2-4, rue Wiltheim, Luxembourg-Fëschmaart
Cette visite sera précédée par la visite de l'exposition La moitié des yeux de Yann Annichiarico.
No pattern save that we imagine - Artistes : Sebastian Hammwöhner, Virginie Mossé, Wawrzyniec Tokarski, Gabriel Vormstein et Marcus Weber
Exposition du 14.03.2019 au 27.04.2019
‘Existence is random. Has no pattern save what we imagine after staring at it for too long.
No meaning save what we choose to impose.’—Rorschach
Rorschach, one of the characters in the seminal graphic novel Watchmen (1986–87) created by writer Alan Moore, artist David Gibbons and colourist John Higgins,
is a retired superhero turned vigilante who hides behind an ink-blotted facial mask.
Donning a hat and a trench coat, he is a chameleon-like character whose personal outlook on the world is a bleak one – a vision in which there is no place for fate or God.
In Rorschach’s ideology, all opportunities and choices are arbitrary. Any encounter or discovery is therefore no more than an insignificant and essentially inexplicable
coincidence – a ‘roadside picnic’, to quote the title of Arkady and Boris Strugatsky’s science-fiction novel from 1971, to which Sebastian Hammwöhner refers in one of his arrangement of civilisational relics. As with the extraterrestrial visitors in the Strugatskys’ dystopia, who fail to even notice the presence of humans on this planet, Hammwöhner’s work asks what exactly enters into our field of vision and informs our understanding of the world. Science – and most other human activities, for that matter, including art – tends to look at its subjects from close up, often losing sight of the bigger picture. The question, therefore, is how we can retain an overall, detached or impartial view when captivated by details?
Similarly, in Virginie Mossé’s works, such as Begreiflichkeit (Comprehensibility), what we perceive differs according to the angle from which we look at it. Gabriel Vormstein’s images, which are painted straight onto recycled newspaper, confront us with a different concept of space, devoid of perspective and where the background appears as relevant as the motif – the purpose for which it has been used, or rather misused. Incidentally, his works are also a comment on the short-lived nature and ambivalence of media who navigate between objective news coverage and pursuing their own agenda. If Marcus Weber’s paintings are anything to go by, the natural environment and society at large are exposed to similar threats. Here, they both seem to drown in colour, as though after a natural disaster – the deserved consequence of our trivial daily activities.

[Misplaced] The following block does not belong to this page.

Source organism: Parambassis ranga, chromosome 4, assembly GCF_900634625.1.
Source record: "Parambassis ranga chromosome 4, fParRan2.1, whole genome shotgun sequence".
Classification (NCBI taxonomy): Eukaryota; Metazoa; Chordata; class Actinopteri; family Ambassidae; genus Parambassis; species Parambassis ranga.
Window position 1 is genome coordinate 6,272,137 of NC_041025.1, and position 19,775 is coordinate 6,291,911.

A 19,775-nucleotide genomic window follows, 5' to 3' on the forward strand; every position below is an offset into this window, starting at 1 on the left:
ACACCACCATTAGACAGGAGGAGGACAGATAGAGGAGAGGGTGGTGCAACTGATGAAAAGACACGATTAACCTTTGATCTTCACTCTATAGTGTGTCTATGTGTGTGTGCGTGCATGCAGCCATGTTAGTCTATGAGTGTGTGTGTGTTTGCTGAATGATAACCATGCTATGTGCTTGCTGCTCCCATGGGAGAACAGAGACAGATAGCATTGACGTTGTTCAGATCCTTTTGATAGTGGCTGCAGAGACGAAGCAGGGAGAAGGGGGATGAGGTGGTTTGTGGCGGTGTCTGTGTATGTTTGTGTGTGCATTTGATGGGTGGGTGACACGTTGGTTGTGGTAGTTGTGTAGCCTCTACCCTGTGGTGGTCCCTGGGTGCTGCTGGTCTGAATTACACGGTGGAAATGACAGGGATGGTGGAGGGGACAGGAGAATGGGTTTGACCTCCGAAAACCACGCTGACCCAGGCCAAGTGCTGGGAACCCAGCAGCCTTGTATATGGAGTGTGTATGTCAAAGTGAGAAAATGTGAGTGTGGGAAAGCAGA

Might there be a kind of transcendence, some unforgiving moral instance behind this phenomenon? It does not matter because we cannot effectively reflect upon what has not happened yet, as suggested by one of my own paintings. As with traffic jams, when a thing occurs, it is already too late to take a different path. Meanwhile, all we can do is gaze back as though through a rear-view mirror and wonder whether different routes actually coexist, and if so, how they align. The words of a curious prayer come to mind: ‘As it was in the beginning is now, and ever shall be, world without end. Amen.’ - Wawrzyniec Tokarski (Photo : Tania Bettega / Nosbaum Reding, Luxembourg)
Catherine de Jamblinne accueillera les Amis des Musées pour ce Midi de l'Art.
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